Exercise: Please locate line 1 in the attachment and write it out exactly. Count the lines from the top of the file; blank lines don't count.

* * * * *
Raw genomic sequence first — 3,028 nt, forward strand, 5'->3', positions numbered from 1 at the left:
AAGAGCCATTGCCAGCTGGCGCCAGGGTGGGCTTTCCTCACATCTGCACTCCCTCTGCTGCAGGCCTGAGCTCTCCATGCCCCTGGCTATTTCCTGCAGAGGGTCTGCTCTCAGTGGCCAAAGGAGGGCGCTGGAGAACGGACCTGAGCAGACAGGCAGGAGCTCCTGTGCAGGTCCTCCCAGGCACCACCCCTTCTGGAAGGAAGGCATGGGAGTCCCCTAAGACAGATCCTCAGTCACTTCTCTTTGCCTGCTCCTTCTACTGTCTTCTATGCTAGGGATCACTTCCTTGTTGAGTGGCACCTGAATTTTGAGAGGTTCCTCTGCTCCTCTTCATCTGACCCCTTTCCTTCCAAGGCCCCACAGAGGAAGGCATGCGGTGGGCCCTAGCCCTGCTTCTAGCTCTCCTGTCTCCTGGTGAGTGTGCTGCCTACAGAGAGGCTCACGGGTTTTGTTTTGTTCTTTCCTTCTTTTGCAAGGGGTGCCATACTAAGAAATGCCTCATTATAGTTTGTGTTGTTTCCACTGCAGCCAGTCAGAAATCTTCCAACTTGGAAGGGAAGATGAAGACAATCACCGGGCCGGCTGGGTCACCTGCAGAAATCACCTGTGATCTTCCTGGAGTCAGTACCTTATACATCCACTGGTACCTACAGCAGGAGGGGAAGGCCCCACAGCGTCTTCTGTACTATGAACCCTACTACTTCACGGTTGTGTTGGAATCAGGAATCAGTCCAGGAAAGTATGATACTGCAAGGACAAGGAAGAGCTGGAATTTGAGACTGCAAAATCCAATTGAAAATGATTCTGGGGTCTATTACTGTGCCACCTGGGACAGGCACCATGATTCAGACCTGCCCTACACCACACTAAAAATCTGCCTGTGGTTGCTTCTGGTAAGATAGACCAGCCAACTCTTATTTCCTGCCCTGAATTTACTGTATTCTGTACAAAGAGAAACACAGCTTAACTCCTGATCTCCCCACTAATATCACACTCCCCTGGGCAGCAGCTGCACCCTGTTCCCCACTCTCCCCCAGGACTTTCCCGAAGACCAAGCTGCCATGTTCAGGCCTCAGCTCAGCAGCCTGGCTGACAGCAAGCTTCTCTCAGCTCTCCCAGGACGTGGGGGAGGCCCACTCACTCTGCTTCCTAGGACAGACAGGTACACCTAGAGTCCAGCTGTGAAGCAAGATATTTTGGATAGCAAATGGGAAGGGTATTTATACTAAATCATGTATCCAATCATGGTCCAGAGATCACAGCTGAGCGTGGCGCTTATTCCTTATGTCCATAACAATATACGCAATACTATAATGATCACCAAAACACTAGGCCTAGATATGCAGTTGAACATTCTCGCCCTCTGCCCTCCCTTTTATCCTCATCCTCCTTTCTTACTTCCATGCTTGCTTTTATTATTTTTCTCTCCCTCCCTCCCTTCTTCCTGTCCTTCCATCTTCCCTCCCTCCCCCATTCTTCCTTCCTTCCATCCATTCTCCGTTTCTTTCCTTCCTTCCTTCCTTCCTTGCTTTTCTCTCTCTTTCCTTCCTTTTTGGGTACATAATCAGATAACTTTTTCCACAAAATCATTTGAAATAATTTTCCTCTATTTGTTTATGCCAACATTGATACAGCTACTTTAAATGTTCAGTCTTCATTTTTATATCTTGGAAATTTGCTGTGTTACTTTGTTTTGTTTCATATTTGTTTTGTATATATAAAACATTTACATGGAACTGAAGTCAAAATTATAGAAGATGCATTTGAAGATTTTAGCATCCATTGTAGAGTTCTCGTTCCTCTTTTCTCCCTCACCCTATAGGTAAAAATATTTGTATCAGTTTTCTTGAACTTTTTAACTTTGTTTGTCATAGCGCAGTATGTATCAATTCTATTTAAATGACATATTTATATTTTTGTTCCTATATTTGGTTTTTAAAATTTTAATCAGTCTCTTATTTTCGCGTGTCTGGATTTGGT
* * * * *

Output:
Raw genomic sequence first — 3,028 nt, forward strand, 5'->3', positions numbered from 1 at the left: